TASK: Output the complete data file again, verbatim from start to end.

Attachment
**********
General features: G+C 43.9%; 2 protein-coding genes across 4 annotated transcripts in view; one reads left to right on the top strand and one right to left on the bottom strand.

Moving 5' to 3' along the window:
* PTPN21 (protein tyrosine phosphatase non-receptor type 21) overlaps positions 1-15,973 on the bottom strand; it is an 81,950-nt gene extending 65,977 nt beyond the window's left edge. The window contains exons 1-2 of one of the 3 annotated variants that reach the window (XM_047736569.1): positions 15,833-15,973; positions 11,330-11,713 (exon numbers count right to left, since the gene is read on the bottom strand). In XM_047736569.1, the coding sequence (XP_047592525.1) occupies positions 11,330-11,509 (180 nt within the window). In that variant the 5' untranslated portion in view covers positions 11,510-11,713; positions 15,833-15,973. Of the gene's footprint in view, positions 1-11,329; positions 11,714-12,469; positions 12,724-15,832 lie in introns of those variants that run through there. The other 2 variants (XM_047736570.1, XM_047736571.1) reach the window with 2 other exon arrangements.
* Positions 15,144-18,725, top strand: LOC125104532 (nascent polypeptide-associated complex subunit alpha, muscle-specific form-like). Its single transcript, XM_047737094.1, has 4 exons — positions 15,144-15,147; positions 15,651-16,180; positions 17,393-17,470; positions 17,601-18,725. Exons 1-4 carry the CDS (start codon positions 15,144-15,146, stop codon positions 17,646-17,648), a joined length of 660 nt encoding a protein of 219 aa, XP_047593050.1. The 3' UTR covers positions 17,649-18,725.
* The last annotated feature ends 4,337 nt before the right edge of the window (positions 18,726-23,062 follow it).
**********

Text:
General features: G+C 43.9%; 2 protein-coding genes across 4 annotated transcripts in view; one reads left to right on the top strand and one right to left on the bottom strand.

Moving 5' to 3' along the window:
* PTPN21 (protein tyrosine phosphatase non-receptor type 21) overlaps positions 1-15,973 on the bottom strand; it is an 81,950-nt gene extending 65,977 nt beyond the window's left edge. The window contains exons 1-2 of one of the 3 annotated variants that reach the window (XM_047736569.1): positions 15,833-15,973; positions 11,330-11,713 (exon numbers count right to left, since the gene is read on the bottom strand). In XM_047736569.1, the coding sequence (XP_047592525.1) occupies positions 11,330-11,509 (180 nt within the window). In that variant the 5' untranslated portion in view covers positions 11,510-11,713; positions 15,833-15,973. Of the gene's footprint in view, positions 1-11,329; positions 11,714-12,469; positions 12,724-15,832 lie in introns of those variants that run through there. The other 2 variants (XM_047736570.1, XM_047736571.1) reach the window with 2 other exon arrangements.
* Positions 15,144-18,725, top strand: LOC125104532 (nascent polypeptide-associated complex subunit alpha, muscle-specific form-like). Its single transcript, XM_047737094.1, has 4 exons — positions 15,144-15,147; positions 15,651-16,180; positions 17,393-17,470; positions 17,601-18,725. Exons 1-4 carry the CDS (start codon positions 15,144-15,146, stop codon positions 17,646-17,648), a joined length of 660 nt encoding a protein of 219 aa, XP_047593050.1. The 3' UTR covers positions 17,649-18,725.
* The last annotated feature ends 4,337 nt before the right edge of the window (positions 18,726-23,062 follow it).